OK. Yes, by "technology" these people mean, "tools their teacher is uncomfortable with." By becoming "better" at something, these people mean, "becoming more like the teacher." Though those tidbits are never reported.
So students are asked to turn off computers and mobile phones, but not clocks or pens. They are asked to not use email and SMS, but school busses seem fine. They are asked not to use digital signals, but paper is actually recommended.
We need to understand this a whole lot better. Technology is the tools with which we manipulate the world, or even the art of manipulating the world, and it is time to stop pretending that it is "anything invented after [I] was born.
|A small paper making machine. This is NOT technology.|
But there are technologies I'd like schools to go without, for a week - or much longer... Technology "abandonments" that would truly demonstrate important things to kids...
Let's try a week without clocks and bells. Few technologies interrupt the learning process more, and limit learning to "the shallows" more, than the school timetable. And few things belittle students more - or expose our hypocrisies more - than bells. They are not just Pavlovian, they are unfairly so. Kids are "late" when the bell rings, but teachers often insist that they get dismissal power, meaning bells are only significant when they can punish students.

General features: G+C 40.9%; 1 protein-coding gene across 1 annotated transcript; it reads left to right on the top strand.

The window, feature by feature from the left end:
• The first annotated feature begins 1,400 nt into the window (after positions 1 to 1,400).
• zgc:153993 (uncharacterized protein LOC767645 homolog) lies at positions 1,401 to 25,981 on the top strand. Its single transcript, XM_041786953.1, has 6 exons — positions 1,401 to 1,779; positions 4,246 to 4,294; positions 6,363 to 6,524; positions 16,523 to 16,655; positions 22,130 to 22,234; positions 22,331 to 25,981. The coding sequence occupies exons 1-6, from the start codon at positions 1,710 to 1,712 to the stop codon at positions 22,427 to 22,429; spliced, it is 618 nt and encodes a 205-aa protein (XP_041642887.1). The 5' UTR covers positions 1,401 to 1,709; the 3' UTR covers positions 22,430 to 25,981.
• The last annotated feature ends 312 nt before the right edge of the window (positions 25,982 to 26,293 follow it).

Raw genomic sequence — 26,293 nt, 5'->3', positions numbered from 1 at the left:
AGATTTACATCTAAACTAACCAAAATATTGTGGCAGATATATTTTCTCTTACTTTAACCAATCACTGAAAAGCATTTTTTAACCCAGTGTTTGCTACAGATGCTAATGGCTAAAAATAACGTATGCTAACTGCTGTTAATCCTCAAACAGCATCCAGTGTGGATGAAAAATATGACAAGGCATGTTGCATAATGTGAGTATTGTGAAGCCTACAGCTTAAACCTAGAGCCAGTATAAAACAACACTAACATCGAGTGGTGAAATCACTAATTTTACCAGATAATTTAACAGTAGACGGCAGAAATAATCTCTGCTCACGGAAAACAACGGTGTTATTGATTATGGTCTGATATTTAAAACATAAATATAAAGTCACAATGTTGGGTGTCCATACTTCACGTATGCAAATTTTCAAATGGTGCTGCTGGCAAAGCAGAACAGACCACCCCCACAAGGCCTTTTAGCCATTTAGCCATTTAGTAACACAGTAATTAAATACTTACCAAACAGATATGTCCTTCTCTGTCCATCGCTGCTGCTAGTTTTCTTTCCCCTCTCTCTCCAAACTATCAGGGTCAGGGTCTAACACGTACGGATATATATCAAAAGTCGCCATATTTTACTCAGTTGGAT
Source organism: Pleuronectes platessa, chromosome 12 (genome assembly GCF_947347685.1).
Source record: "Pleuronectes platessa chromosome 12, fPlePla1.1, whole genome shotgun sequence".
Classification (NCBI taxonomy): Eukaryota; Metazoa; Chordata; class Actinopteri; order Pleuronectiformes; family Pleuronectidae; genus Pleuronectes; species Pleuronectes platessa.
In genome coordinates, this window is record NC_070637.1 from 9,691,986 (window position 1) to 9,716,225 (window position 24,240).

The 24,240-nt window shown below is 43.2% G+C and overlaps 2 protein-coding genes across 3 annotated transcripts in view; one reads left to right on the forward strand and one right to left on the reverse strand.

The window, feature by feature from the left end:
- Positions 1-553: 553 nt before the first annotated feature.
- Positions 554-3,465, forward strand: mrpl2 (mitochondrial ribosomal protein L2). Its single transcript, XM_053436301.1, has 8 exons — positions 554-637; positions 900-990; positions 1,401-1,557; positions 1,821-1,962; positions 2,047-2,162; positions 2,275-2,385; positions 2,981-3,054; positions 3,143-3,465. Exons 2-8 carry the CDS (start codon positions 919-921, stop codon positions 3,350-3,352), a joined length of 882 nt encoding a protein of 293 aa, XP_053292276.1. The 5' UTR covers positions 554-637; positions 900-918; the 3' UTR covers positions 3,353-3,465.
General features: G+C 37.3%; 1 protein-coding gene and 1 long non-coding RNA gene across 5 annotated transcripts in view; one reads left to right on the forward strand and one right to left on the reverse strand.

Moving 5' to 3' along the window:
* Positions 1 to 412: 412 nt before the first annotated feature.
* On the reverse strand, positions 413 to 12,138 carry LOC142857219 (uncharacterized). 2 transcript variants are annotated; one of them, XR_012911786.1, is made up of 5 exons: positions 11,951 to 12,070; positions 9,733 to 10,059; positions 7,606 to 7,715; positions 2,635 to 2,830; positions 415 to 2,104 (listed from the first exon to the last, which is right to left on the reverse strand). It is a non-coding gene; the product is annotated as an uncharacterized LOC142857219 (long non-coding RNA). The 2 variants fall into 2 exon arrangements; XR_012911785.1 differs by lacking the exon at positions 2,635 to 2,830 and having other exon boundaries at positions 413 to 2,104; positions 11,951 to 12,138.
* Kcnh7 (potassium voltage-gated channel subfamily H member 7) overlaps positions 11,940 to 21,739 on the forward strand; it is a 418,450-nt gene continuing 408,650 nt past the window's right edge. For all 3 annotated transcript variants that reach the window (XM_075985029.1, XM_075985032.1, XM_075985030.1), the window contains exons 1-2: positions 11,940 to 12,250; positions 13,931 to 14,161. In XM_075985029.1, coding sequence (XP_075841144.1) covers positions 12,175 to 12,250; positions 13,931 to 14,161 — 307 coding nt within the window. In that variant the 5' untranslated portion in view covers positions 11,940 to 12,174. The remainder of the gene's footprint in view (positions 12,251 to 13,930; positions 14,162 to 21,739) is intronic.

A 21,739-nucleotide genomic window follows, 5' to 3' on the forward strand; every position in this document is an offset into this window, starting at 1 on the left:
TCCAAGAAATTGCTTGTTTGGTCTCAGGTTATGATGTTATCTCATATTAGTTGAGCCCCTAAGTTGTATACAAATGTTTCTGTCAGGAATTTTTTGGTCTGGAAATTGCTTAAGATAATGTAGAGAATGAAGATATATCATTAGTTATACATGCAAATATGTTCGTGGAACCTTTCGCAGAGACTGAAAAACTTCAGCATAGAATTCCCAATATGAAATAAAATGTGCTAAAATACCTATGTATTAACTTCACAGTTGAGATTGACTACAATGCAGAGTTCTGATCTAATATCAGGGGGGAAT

So take a week. Cancel the start time and the finish time. Abandon the class schedule. Let students pick which of their classrooms they want to be in - and when. Let kids spend a day working on one thing, or five minutes, whichever they need and want. Let them eat when they want, use the toilet when they want, debate Shakespeare when they want. See what happens.
Our school schedule was invented by Henry Barnard to train kids for industrial shift work. Is that what are schools are still designed to do?
Do any of you have furniture like this at home?"
The chair and desk, that contribution of William Alcott in the 1830s, might have made sense them. But we have central heating now, and carpets are available everywhere. And pillows are cheap at Ikea - so are lapdesks. And kids would rather be comfortable.
And... teachers might find themselves worrying a whole lot less about controlling how kids sit in their chairs.
Let's try a week without books and paper. We know how many of our kids struggle with reading and writing - the physical acts. The word decoding, the holding of the pen, the traditional keyboarding - these things are our primary creators of disability.
So let's get "Socratic" for a week. Lets get fully digital (adaptable text, speech recognition) or simply verbal/audio. Let's talk and listen. Let's think out loud and work on auditory memory.
We might see a whole new set of student skills rise to the top with those "Gutenberg technologies" stripped from our kids' lives. We might see a whole new kind of learning.
- Ira Socol